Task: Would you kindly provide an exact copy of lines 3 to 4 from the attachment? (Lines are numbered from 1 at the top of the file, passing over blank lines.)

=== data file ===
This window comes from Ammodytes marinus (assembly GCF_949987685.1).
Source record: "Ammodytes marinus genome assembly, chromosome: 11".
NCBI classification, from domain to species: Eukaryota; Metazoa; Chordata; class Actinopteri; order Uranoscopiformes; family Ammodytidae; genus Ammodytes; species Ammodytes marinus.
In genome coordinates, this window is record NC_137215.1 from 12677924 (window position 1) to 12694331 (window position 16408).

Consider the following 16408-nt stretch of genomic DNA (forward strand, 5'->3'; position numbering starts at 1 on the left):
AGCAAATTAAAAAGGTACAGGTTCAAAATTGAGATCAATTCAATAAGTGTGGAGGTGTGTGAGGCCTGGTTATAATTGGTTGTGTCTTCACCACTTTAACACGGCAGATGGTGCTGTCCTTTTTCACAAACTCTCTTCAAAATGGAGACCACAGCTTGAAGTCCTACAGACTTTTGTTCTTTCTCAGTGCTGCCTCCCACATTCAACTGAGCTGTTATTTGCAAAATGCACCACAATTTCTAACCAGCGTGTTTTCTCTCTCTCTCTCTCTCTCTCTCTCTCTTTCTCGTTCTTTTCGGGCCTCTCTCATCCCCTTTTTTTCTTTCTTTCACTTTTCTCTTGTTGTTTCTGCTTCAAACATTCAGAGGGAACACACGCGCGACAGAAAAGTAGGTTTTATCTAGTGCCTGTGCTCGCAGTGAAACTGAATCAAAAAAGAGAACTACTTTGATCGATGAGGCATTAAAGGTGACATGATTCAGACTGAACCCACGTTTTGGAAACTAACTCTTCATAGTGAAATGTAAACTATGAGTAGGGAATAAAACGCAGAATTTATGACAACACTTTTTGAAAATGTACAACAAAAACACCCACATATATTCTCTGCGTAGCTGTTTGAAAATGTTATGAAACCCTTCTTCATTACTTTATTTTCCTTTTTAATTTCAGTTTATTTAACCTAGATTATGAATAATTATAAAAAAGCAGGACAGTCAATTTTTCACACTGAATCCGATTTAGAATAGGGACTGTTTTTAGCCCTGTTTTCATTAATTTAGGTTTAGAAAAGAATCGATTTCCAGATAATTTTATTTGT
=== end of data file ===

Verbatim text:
NCBI classification, from domain to species: Eukaryota; Metazoa; Chordata; class Actinopteri; order Uranoscopiformes; family Ammodytidae; genus Ammodytes; species Ammodytes marinus.
In genome coordinates, this window is record NC_137215.1 from 12677924 (window position 1) to 12694331 (window position 16408).